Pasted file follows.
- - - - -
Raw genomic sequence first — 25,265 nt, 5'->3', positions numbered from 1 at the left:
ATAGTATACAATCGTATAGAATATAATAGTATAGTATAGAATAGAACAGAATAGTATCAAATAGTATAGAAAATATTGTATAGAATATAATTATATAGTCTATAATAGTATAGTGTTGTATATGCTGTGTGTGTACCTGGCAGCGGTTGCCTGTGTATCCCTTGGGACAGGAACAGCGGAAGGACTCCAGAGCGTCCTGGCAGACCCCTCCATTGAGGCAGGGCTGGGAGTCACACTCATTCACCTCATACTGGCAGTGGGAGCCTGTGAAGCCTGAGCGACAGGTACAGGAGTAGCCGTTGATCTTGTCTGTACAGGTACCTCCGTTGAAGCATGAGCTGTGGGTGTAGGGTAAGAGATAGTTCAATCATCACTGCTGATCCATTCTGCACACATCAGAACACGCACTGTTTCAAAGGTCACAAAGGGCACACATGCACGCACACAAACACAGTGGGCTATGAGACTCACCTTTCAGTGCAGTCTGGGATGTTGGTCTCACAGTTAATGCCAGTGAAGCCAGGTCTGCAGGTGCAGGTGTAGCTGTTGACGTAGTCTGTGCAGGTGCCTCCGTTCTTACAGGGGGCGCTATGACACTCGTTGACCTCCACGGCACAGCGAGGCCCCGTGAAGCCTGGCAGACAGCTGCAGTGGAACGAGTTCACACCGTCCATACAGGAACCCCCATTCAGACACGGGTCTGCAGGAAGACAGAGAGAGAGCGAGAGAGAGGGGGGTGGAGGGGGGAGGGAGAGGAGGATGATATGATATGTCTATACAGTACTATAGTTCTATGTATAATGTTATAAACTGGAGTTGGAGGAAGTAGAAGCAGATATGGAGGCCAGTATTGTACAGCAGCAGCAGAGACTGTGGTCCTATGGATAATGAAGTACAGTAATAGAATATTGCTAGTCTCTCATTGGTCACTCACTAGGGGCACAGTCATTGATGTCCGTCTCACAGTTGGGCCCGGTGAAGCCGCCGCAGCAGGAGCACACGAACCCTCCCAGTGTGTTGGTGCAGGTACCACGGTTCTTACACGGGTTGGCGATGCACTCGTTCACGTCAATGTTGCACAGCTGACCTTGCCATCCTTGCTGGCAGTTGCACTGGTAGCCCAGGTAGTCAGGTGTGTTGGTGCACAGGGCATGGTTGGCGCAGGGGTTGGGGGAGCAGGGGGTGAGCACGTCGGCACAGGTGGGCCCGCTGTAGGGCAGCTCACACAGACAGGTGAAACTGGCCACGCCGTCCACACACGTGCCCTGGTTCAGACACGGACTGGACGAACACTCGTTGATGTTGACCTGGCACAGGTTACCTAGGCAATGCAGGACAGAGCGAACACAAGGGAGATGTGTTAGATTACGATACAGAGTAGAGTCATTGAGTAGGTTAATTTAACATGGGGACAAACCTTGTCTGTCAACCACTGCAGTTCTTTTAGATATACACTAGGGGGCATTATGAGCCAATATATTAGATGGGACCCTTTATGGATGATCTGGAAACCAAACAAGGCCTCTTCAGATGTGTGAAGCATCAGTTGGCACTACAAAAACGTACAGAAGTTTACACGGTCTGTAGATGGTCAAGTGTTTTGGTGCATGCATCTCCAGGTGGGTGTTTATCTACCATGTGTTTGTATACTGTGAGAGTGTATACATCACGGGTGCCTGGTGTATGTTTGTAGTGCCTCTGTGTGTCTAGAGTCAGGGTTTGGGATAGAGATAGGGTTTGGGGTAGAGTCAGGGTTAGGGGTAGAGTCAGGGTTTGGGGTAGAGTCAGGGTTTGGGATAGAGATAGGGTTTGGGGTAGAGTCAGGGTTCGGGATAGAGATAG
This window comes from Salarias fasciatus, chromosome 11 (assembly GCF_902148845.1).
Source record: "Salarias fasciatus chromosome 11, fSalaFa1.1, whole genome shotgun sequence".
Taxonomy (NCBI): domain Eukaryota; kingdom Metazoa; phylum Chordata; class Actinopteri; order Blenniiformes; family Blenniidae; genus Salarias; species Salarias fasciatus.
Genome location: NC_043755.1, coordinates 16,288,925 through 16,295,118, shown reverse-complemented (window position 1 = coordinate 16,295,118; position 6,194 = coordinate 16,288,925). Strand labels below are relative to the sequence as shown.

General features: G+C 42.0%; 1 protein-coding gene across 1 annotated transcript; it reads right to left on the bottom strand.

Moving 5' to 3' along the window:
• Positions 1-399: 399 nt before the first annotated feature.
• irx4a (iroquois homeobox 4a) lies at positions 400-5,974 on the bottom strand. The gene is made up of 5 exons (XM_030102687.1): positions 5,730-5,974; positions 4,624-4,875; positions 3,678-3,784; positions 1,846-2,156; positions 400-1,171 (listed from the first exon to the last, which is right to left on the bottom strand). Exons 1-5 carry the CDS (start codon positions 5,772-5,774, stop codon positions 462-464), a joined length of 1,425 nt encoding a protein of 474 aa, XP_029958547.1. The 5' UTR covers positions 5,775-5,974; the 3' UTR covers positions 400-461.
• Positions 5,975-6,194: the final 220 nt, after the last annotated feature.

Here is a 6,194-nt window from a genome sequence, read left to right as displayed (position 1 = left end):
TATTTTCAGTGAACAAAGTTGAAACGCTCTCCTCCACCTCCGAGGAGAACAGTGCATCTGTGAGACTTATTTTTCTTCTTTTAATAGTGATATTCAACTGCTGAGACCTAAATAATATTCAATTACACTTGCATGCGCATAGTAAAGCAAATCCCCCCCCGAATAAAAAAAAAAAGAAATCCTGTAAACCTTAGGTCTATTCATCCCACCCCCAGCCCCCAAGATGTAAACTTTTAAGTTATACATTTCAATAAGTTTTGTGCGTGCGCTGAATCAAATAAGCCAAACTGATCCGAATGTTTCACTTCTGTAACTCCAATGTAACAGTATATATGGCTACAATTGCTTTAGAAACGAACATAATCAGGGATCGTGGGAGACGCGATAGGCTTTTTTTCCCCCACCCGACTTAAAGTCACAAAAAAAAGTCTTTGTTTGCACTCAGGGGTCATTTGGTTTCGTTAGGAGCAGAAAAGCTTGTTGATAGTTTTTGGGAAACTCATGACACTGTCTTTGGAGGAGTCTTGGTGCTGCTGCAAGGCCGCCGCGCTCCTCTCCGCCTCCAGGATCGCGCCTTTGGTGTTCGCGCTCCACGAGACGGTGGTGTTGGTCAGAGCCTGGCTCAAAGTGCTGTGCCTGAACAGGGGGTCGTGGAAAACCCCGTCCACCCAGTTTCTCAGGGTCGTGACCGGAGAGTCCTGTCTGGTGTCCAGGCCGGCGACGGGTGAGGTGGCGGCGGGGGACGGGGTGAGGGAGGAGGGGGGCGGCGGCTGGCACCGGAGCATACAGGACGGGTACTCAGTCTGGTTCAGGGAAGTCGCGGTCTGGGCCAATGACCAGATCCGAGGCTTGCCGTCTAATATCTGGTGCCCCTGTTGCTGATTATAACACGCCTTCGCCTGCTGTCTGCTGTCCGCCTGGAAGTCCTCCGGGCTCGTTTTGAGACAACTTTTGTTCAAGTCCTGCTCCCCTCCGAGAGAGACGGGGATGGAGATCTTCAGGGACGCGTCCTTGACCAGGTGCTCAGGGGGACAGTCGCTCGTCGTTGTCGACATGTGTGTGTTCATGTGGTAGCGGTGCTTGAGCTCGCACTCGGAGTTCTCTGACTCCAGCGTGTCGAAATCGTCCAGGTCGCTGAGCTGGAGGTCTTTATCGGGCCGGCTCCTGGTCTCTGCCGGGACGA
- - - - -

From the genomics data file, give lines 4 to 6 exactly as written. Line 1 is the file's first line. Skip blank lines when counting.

Source record: "Salarias fasciatus chromosome 11, fSalaFa1.1, whole genome shotgun sequence".
Taxonomy (NCBI): domain Eukaryota; kingdom Metazoa; phylum Chordata; class Actinopteri; order Blenniiformes; family Blenniidae; genus Salarias; species Salarias fasciatus.
Genome location: NC_043755.1, coordinates 16,288,925 through 16,295,118, shown reverse-complemented (window position 1 = coordinate 16,295,118; position 6,194 = coordinate 16,288,925). Strand labels below are relative to the sequence as shown.